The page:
Tag Archives: faith

How To Start Your Own Company


We Don’t Need No Stinkin’ Challenges!

So here I am once again at some ungodly hour with my brain spinning at break-neck speed, spewing countless ideas and plans for Romantic Shorts. What to do next. A new curve on an old plan. A tweak in the grand plan. A new goal. A new and improved goal. The next post for Romantic Shorts HQ.

Which brings me to the point.

I started this venture – can I call it a company if I’m working from my dining room (having recently lost my office)? ; I’m still hesitant at throwing around the ‘Publisher’ title; it’s not really a business until it’s making money. So I like the word ‘venture.’ It hints at adventure, challenge, excitement, fulfillment. I like it….

Right. So I started this venture, seriously and with conviction, about a year and a half ago.

One of the biggest incentives of diving into this, was pure and simple distraction it provided to one of – okay, the most difficult personal challenges I’ve ever faced: my oldest child began making really bad decisions, forcing me to make decisions as a parent that drew on a strength I didn’t yet know I possessed. Watching him struggle beyond hope has been the most unbearable experience I could imagine. How many times I wished him dead – both for his own sake and ours – I can’t begin to count – immediately thereafter being knocked over by a wave of guilt, remorse, worry and pure, cold, fear.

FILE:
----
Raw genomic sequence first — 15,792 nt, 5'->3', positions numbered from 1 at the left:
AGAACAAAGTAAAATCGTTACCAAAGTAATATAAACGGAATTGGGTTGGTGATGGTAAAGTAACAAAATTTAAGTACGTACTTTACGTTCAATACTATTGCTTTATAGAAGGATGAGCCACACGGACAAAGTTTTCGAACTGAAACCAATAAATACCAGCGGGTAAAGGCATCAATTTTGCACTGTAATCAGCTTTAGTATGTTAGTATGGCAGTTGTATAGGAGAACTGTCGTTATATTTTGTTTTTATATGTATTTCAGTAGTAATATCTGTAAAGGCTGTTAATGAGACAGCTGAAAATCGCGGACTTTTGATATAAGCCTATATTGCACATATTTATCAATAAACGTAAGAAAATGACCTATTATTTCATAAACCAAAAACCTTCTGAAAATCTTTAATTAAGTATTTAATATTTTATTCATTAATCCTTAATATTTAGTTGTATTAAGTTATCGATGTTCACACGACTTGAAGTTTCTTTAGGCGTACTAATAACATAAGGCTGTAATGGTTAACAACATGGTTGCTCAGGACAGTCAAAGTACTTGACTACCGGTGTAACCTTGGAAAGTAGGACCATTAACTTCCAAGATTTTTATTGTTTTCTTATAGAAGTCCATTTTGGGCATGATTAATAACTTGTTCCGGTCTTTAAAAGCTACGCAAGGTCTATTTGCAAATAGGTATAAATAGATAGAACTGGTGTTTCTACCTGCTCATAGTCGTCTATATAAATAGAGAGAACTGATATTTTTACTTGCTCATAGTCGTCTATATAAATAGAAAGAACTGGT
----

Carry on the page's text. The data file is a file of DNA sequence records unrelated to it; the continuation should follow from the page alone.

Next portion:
I’ve heard about challenges. I grew up with a dad who was a dreamer. He never really accomplished anything he set out to do. But he was always doing something. And we were constantly bombarded with one inspirational speaker/book/movie/idea after another. As a result, I, too, am a dreamer. But thanks to Mom and an incredibly supportive husband, I am also a do-er.

And so I know about challenges.

“Nothing’s worth doing if it’s easy,” “Bumps in the road,” “Sticks in spokes,” and all that.

What I didn’t realize 18 months ago when I committed to Romantic Shorts, was the variety of form and severity of those challenges. I had no idea what was truly in store for me.